There is tungsten added in the grade to resist pitting corrosion and the molybdenum content resists other localized corrosion attacks. A very small quantity of vanadium is added to impart the required hardness. Other alloying elements make sure the grade is machinable and retains its mechanical properties at sufficient temperatures.
It is a solid-phase solution alloy, which naturally makes it durable. Being a nickel compound, the alloy generally resists various chemicals, promotes toughness and provides general corrosion resistance. Hastelloy C276 is one of the rare alloys that resists wet chloride gas, chlorine dioxide and, hypochlorite solutions. It gives great resistance to chloride stress corrosion cracking and other chloride solutions. When tested for cracking under 45% boiling magnesium chloride, the grade 316L took 2 hours to crack, the grade 254SMO took 24 hours to crack, whilst the Hastelloy C276 took 1000 hours to crack. The microstructure of the alloy gives it great welding, forming and machinability. The low carbon content makes the alloy resistant to inter-granular corrosion at the heat affected zones. The grade got into applications to ease the concerns over welding. The low carbon content restricts formation of carbides at the grain boundaries.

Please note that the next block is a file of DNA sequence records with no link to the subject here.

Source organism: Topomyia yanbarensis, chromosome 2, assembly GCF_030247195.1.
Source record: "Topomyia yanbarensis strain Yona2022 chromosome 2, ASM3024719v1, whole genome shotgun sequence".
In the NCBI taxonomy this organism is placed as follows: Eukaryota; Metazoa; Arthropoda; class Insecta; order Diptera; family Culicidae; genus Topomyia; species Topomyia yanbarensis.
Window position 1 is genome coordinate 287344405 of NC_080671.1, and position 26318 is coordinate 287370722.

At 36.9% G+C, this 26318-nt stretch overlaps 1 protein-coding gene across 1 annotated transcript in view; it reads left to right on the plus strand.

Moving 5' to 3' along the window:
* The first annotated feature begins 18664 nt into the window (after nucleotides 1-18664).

The alloy also has considerable impact strength -- a 10mm thickness plate could withstand 470J at room temperature under Charpy v-notch test. Hence, its uses in dynamic applications. The alloy can be conveniently extruded, hot worked and cold worked. The alloy might tend to work harden. At elevated temperatures - strain age cracking problem, common with other strengthened alloys is avoided in this alloy. Hot working can be suitably done around 880-1240°C while heavier sections can be heated to a minimum of 1100°C before forming. The alloy shows its versatility in various conditions and can be conveniently processed and used in many applications.